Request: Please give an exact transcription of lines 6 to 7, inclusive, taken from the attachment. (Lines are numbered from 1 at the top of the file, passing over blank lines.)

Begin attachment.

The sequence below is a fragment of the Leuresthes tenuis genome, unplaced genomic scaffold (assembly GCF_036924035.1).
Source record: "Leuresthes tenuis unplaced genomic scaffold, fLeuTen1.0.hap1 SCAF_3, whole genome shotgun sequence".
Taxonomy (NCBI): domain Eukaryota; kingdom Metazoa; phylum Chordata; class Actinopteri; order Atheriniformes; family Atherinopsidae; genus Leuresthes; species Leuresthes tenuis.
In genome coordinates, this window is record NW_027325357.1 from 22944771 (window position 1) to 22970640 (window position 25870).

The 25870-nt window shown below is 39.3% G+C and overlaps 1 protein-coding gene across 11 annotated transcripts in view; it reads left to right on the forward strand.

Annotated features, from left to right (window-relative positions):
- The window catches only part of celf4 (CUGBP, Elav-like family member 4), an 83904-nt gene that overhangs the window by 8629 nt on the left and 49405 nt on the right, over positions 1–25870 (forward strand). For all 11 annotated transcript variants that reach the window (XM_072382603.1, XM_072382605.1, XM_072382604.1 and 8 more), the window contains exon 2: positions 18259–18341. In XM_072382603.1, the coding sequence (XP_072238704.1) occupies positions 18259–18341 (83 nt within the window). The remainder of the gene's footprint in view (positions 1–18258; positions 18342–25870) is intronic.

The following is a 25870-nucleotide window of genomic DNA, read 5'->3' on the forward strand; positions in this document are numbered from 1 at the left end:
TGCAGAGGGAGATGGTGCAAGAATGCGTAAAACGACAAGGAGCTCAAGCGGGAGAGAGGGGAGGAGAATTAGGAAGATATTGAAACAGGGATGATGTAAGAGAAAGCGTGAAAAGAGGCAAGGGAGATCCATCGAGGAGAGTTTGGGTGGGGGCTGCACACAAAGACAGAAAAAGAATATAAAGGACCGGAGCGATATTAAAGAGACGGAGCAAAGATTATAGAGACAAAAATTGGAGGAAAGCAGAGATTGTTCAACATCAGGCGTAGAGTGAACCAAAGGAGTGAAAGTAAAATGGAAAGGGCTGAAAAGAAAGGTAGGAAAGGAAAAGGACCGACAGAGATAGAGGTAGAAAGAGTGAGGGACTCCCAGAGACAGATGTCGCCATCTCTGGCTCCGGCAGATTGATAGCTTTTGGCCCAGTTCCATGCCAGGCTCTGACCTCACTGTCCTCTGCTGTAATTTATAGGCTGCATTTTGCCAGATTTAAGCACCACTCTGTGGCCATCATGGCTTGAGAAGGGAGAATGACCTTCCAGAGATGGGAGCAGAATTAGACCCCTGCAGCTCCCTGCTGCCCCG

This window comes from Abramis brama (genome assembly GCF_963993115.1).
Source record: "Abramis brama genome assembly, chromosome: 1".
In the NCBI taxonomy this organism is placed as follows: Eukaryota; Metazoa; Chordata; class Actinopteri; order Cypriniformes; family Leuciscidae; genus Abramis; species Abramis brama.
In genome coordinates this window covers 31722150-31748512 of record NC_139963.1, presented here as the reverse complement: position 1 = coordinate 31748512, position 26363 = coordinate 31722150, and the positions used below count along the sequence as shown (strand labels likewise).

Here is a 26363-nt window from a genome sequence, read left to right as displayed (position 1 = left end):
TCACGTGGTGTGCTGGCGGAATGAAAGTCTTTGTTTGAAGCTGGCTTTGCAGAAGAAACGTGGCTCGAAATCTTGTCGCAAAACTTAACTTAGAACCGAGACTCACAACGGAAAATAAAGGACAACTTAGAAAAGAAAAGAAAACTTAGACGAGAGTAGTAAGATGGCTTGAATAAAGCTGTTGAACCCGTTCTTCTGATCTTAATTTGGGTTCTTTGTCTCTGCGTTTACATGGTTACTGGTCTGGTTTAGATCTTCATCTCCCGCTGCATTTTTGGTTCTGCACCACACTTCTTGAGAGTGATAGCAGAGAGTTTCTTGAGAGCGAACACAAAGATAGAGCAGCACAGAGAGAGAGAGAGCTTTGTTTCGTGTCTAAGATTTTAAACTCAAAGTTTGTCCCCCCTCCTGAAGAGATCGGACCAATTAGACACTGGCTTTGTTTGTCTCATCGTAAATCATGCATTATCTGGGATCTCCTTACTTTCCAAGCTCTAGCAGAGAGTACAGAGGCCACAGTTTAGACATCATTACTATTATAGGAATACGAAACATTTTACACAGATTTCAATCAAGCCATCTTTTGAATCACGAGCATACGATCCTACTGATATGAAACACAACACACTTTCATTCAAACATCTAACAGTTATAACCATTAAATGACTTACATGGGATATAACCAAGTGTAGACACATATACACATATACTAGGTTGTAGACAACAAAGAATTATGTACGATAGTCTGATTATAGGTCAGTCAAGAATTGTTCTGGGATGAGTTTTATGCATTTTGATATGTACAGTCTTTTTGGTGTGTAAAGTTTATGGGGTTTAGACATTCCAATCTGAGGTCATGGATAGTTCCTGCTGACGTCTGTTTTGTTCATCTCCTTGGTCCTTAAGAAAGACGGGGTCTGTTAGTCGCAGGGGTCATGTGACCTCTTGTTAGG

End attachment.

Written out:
Annotated features, from left to right (window-relative positions):
- The window catches only part of celf4 (CUGBP, Elav-like family member 4), an 83904-nt gene that overhangs the window by 8629 nt on the left and 49405 nt on the right, over positions 1–25870 (forward strand). For all 11 annotated transcript variants that reach the window (XM_072382603.1, XM_072382605.1, XM_072382604.1 and 8 more), the window contains exon 2: positions 18259–18341. In XM_072382603.1, the coding sequence (XP_072238704.1) occupies positions 18259–18341 (83 nt within the window). The remainder of the gene's footprint in view (positions 1–18258; positions 18342–25870) is intronic.